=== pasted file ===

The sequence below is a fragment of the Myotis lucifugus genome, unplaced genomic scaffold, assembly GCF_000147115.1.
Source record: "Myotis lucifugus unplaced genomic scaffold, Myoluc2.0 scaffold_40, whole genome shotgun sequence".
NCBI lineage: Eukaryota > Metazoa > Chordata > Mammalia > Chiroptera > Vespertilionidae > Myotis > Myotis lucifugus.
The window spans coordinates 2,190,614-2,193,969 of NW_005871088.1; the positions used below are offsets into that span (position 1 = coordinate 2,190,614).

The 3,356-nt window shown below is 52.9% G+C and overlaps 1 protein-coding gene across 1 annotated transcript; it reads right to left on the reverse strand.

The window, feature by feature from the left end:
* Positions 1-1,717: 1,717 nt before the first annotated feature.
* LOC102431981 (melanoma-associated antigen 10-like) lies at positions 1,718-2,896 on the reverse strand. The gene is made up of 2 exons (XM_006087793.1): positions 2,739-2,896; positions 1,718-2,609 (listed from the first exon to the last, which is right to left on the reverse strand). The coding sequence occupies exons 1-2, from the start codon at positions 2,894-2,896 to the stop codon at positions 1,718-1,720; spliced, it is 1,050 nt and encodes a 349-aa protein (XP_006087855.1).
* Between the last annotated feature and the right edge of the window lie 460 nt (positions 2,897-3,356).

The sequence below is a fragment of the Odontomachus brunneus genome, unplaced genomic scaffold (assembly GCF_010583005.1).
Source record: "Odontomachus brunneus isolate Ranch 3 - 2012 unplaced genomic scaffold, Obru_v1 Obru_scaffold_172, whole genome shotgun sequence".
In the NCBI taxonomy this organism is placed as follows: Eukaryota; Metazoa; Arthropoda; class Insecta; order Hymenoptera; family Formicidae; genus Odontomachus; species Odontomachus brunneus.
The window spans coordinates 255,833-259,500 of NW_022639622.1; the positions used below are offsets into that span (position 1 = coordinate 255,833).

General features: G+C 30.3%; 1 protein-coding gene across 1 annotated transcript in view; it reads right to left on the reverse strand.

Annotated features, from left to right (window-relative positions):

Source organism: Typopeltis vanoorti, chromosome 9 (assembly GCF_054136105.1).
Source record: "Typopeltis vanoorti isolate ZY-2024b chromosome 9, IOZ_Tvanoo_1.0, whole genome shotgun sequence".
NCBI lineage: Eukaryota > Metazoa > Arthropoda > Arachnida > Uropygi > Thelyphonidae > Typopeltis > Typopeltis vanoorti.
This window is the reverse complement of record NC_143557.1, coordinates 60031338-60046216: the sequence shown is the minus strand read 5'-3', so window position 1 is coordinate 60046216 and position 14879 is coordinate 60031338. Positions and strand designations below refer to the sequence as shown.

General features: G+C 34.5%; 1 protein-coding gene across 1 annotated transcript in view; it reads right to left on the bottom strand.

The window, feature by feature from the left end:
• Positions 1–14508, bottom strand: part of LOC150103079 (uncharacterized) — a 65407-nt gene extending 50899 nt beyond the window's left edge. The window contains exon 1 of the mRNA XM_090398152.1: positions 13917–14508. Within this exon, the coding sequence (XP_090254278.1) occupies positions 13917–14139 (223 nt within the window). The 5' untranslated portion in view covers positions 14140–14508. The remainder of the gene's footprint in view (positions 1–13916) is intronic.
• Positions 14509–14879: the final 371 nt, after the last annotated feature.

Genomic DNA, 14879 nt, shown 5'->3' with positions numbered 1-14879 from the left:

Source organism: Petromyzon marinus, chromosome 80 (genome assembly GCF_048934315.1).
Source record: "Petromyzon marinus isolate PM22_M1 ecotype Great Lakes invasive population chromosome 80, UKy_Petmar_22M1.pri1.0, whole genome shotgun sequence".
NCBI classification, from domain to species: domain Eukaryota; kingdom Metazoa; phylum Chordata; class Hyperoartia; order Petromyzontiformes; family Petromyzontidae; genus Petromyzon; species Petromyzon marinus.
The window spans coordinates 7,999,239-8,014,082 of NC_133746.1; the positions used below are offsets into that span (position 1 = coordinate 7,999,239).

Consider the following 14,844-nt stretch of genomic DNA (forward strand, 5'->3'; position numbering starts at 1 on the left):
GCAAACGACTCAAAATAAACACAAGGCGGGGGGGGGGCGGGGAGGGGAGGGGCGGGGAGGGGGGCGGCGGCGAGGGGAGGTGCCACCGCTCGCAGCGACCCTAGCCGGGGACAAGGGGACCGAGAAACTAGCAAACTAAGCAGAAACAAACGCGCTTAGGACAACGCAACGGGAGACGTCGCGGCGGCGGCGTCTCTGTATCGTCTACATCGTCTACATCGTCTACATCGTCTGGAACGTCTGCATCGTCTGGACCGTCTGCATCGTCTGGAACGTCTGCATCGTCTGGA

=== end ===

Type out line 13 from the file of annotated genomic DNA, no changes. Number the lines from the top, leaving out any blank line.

The window spans coordinates 255,833-259,500 of NW_022639622.1; the positions used below are offsets into that span (position 1 = coordinate 255,833).